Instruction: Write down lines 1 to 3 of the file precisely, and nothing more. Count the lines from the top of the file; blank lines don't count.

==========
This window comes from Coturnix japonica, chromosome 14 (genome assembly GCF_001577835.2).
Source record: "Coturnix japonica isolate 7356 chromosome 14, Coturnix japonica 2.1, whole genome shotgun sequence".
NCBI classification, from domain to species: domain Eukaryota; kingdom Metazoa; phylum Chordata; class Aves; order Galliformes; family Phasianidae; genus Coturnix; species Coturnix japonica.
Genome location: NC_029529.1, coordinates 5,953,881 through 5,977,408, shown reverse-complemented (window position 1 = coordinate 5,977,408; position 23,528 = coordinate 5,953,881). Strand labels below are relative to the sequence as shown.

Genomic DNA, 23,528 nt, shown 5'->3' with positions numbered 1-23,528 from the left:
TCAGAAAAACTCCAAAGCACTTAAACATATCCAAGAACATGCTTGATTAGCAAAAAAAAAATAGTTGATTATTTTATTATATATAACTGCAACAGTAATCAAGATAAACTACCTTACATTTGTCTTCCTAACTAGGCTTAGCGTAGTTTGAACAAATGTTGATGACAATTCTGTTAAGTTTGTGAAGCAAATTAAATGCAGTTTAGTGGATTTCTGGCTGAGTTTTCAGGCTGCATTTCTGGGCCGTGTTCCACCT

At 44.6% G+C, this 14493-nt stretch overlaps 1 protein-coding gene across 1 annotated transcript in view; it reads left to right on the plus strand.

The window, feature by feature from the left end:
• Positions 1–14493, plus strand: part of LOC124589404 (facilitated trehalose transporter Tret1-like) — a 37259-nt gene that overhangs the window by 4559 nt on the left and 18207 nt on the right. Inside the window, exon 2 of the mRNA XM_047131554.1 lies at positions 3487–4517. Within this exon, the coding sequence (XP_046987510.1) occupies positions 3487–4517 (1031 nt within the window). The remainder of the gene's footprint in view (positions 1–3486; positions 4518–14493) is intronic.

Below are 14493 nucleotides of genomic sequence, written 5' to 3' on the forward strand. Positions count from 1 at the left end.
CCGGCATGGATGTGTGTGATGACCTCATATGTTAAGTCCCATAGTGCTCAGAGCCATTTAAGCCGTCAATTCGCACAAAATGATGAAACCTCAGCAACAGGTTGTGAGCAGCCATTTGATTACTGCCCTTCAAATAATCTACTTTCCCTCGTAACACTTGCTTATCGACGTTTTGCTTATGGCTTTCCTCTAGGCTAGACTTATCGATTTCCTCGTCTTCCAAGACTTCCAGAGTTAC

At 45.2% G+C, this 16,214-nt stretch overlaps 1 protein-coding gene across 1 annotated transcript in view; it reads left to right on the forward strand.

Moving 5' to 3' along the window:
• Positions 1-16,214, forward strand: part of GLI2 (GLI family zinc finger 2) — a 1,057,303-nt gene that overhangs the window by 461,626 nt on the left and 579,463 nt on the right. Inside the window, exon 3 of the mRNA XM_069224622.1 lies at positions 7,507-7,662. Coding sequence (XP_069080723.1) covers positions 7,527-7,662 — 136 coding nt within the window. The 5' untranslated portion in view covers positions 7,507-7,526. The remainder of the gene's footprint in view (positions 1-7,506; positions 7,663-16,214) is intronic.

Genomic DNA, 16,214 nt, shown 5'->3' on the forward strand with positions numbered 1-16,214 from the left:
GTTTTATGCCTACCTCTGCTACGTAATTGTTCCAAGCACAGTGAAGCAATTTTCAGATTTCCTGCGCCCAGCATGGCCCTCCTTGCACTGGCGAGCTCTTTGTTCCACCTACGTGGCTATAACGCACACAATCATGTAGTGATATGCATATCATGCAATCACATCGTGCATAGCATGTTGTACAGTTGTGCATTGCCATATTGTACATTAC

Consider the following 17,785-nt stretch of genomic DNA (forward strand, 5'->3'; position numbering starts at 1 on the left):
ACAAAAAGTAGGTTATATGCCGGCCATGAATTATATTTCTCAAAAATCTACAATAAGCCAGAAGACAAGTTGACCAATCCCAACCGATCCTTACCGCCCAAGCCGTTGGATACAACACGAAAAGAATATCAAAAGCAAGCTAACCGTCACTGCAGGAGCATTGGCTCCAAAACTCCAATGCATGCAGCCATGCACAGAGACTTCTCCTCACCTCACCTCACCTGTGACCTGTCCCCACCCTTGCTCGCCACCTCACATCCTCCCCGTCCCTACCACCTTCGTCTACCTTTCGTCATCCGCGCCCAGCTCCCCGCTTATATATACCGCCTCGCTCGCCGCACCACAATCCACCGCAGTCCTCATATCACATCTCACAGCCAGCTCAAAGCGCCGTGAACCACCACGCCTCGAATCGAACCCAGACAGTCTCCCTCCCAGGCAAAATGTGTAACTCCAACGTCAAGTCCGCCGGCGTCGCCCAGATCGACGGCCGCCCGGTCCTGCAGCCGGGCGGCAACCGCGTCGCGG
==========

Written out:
This window comes from Coturnix japonica, chromosome 14 (genome assembly GCF_001577835.2).
Source record: "Coturnix japonica isolate 7356 chromosome 14, Coturnix japonica 2.1, whole genome shotgun sequence".
NCBI classification, from domain to species: domain Eukaryota; kingdom Metazoa; phylum Chordata; class Aves; order Galliformes; family Phasianidae; genus Coturnix; species Coturnix japonica.